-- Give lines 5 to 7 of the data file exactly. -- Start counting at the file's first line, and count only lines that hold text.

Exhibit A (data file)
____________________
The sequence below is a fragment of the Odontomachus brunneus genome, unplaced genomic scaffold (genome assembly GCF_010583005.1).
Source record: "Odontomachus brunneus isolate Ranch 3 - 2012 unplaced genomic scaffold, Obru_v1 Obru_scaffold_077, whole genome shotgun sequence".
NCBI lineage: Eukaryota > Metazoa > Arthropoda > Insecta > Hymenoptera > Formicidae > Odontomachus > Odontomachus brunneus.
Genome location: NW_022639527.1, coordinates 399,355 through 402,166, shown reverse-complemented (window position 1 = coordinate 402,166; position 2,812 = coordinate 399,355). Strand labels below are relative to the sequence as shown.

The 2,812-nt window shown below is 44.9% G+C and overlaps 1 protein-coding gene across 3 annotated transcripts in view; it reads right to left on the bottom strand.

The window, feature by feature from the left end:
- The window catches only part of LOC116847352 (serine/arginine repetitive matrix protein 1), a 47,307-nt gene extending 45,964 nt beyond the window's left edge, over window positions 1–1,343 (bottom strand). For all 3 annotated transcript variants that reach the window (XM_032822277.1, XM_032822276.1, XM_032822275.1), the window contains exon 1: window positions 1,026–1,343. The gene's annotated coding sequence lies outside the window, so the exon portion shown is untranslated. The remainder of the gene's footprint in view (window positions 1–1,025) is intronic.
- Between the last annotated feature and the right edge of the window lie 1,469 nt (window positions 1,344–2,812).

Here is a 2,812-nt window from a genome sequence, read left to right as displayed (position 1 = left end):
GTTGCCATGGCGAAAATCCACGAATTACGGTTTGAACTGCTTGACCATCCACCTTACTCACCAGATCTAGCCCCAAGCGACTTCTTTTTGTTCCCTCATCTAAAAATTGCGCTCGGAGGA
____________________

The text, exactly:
The 2,812-nt window shown below is 44.9% G+C and overlaps 1 protein-coding gene across 3 annotated transcripts in view; it reads right to left on the bottom strand.

The window, feature by feature from the left end:
- The window catches only part of LOC116847352 (serine/arginine repetitive matrix protein 1), a 47,307-nt gene extending 45,964 nt beyond the window's left edge, over window positions 1–1,343 (bottom strand). For all 3 annotated transcript variants that reach the window (XM_032822277.1, XM_032822276.1, XM_032822275.1), the window contains exon 1: window positions 1,026–1,343. The gene's annotated coding sequence lies outside the window, so the exon portion shown is untranslated. The remainder of the gene's footprint in view (window positions 1–1,025) is intronic.